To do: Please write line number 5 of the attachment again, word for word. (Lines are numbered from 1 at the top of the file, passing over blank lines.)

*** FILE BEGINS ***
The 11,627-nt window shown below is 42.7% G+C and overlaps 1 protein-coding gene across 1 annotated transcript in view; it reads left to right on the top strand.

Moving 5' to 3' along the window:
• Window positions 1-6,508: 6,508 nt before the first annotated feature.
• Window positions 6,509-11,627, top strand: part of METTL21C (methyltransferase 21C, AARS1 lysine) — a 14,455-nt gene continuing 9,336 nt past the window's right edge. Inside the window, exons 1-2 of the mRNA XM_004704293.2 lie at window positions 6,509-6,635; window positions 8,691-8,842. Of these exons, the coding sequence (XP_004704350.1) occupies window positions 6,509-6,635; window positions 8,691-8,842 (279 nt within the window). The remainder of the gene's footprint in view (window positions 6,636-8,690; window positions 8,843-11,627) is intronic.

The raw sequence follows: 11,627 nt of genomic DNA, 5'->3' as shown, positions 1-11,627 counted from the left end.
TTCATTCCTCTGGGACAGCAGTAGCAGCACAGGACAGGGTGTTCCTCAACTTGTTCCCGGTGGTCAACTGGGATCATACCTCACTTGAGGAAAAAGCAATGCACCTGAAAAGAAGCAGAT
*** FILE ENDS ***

The raw sequence follows: 11,627 nt of genomic DNA, 5'->3' as shown, positions 1-11,627 counted from the left end.